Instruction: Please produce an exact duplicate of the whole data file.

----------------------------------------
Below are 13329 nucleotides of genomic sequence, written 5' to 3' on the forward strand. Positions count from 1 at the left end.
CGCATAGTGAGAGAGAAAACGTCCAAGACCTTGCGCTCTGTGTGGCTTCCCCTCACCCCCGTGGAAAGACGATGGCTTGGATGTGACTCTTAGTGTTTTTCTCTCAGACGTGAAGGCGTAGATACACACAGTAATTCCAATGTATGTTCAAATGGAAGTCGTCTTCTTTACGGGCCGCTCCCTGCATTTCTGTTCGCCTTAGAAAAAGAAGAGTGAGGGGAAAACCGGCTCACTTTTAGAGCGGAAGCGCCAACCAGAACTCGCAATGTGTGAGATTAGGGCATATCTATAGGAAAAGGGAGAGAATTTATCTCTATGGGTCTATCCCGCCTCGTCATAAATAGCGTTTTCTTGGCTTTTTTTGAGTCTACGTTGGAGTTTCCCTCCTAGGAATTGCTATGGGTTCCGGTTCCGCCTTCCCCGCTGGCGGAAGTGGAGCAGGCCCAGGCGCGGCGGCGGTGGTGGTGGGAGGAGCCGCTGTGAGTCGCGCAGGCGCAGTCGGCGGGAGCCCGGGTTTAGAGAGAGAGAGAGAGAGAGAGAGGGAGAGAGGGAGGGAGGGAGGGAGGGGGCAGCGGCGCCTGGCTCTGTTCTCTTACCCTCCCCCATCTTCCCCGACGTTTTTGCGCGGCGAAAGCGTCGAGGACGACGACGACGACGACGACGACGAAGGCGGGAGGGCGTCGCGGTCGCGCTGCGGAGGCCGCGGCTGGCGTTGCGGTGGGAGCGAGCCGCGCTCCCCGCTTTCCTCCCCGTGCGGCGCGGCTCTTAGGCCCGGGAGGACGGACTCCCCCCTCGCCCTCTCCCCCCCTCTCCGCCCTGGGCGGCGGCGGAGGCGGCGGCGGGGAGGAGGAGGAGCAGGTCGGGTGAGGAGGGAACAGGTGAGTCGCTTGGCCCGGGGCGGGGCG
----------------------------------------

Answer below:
Below are 13329 nucleotides of genomic sequence, written 5' to 3' on the forward strand. Positions count from 1 at the left end.
CGCATAGTGAGAGAGAAAACGTCCAAGACCTTGCGCTCTGTGTGGCTTCCCCTCACCCCCGTGGAAAGACGATGGCTTGGATGTGACTCTTAGTGTTTTTCTCTCAGACGTGAAGGCGTAGATACACACAGTAATTCCAATGTATGTTCAAATGGAAGTCGTCTTCTTTACGGGCCGCTCCCTGCATTTCTGTTCGCCTTAGAAAAAGAAGAGTGAGGGGAAAACCGGCTCACTTTTAGAGCGGAAGCGCCAACCAGAACTCGCAATGTGTGAGATTAGGGCATATCTATAGGAAAAGGGAGAGAATTTATCTCTATGGGTCTATCCCGCCTCGTCATAAATAGCGTTTTCTTGGCTTTTTTTGAGTCTACGTTGGAGTTTCCCTCCTAGGAATTGCTATGGGTTCCGGTTCCGCCTTCCCCGCTGGCGGAAGTGGAGCAGGCCCAGGCGCGGCGGCGGTGGTGGTGGGAGGAGCCGCTGTGAGTCGCGCAGGCGCAGTCGGCGGGAGCCCGGGTTTAGAGAGAGAGAGAGAGAGAGAGAGGGAGAGAGGGAGGGAGGGAGGGAGGGGGCAGCGGCGCCTGGCTCTGTTCTCTTACCCTCCCCCATCTTCCCCGACGTTTTTGCGCGGCGAAAGCGTCGAGGACGACGACGACGACGACGACGACGAAGGCGGGAGGGCGTCGCGGTCGCGCTGCGGAGGCCGCGGCTGGCGTTGCGGTGGGAGCGAGCCGCGCTCCCCGCTTTCCTCCCCGTGCGGCGCGGCTCTTAGGCCCGGGAGGACGGACTCCCCCCTCGCCCTCTCCCCCCCTCTCCGCCCTGGGCGGCGGCGGAGGCGGCGGCGGGGAGGAGGAGGAGCAGGTCGGGTGAGGAGGGAACAGGTGAGTCGCTTGGCCCGGGGCGGGGCG